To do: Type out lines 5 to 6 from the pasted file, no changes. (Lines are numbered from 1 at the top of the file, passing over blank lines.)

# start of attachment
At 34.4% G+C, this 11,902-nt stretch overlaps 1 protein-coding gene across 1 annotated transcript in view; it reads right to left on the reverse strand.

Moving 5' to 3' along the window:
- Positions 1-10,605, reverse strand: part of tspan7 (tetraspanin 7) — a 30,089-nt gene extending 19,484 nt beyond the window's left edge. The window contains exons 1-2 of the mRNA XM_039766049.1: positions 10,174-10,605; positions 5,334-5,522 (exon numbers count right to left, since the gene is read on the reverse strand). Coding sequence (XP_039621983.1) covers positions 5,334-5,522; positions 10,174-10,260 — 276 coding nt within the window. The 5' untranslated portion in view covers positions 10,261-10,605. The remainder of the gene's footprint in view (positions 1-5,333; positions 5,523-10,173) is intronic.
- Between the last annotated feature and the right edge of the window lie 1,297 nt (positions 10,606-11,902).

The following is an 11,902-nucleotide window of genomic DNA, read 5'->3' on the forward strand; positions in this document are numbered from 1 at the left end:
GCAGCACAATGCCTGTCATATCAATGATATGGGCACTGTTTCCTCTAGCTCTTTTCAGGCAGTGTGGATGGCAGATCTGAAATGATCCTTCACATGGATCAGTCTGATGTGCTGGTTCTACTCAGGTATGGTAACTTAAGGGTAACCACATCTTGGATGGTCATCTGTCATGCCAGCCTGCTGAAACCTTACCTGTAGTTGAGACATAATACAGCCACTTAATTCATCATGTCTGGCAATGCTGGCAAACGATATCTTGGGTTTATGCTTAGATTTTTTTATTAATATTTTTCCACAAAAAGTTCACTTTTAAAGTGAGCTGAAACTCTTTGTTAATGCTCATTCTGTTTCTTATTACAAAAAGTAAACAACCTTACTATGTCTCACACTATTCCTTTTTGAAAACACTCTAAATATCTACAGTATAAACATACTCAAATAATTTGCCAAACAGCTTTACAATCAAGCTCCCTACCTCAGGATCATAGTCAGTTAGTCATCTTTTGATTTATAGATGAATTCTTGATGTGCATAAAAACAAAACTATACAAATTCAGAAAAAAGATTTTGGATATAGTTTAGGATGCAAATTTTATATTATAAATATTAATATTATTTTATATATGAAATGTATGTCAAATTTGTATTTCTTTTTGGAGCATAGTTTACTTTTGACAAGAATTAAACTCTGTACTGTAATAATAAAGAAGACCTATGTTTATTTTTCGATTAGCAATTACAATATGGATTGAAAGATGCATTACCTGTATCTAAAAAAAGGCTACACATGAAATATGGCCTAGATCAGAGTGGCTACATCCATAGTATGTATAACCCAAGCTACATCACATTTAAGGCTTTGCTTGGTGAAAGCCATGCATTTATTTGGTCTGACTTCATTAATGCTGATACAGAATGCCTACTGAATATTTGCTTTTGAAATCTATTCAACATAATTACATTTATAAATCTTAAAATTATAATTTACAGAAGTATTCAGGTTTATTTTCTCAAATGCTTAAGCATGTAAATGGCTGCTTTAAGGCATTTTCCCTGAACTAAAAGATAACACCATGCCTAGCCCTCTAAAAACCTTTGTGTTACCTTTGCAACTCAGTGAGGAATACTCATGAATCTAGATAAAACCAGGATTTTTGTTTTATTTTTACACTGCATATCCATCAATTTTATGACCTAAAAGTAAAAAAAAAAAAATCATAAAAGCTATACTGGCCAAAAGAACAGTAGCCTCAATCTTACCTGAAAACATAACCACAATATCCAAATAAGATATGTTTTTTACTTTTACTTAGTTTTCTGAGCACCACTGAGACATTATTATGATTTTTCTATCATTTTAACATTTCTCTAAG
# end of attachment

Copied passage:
The following is an 11,902-nucleotide window of genomic DNA, read 5'->3' on the forward strand; positions in this document are numbered from 1 at the left end:
GCAGCACAATGCCTGTCATATCAATGATATGGGCACTGTTTCCTCTAGCTCTTTTCAGGCAGTGTGGATGGCAGATCTGAAATGATCCTTCACATGGATCAGTCTGATGTGCTGGTTCTACTCAGGTATGGTAACTTAAGGGTAACCACATCTTGGATGGTCATCTGTCATGCCAGCCTGCTGAAACCTTACCTGTAGTTGAGACATAATACAGCCACTTAATTCATCATGTCTGGCAATGCTGGCAAACGATATCTTGGGTTTATGCTTAGATTTTTTTATTAATATTTTTCCACAAAAAGTTCACTTTTAAAGTGAGCTGAAACTCTTTGTTAATGCTCATTCTGTTTCTTATTACAAAAAGTAAACAACCTTACTATGTCTCACACTATTCCTTTTTGAAAACACTCTAAATATCTACAGTATAAACATACTCAAATAATTTGCCAAACAGCTTTACAATCAAGCTCCCTACCTCAGGATCATAGTCAGTTAGTCATCTTTTGATTTATAGATGAATTCTTGATGTGCATAAAAACAAAACTATACAAATTCAGAAAAAAGATTTTGGATATAGTTTAGGATGCAAATTTTATATTATAAATATTAATATTATTTTATATATGAAATGTATGTCAAATTTGTATTTCTTTTTGGAGCATAGTTTACTTTTGACAAGAATTAAACTCTGTACTGTAATAATAAAGAAGACCTATGTTTATTTTTCGATTAGCAATTACAATATGGATTGAAAGATGCATTACCTGTATCTAAAAAAAGGCTACACATGAAATATGGCCTAGATCAGAGTGGCTACATCCATAGTATGTATAACCCAAGCTACATCACATTTAAGGCTTTGCTTGGTGAAAGCCATGCATTTATTTGGTCTGACTTCATTAATGCTGATACAGAATGCCTACTGAATATTTGCTTTTGAAATCTATTCAACATAATTACATTTATAAATCTTAAAATTATAATTTACAGAAGTATTCAGGTTTATTTTCTCAAATGCTTAAGCATGTAAATGGCTGCTTTAAGGCATTTTCCCTGAACTAAAAGATAACACCATGCCTAGCCCTCTAAAAACCTTTGTGTTACCTTTGCAACTCAGTGAGGAATACTCATGAATCTAGATAAAACCAGGATTTTTGTTTTATTTTTACACTGCATATCCATCAATTTTATGACCTAAAAGTAAAAAAAAAAAAATCATAAAAGCTATACTGGCCAAAAGAACAGTAGCCTCAATCTTACCTGAAAACATAACCACAATATCCAAATAAGATATGTTTTTTACTTTTACTTAGTTTTCTGAGCACCACTGAGACATTATTATGATTTTTCTATCATTTTAACATTTCTCTAAG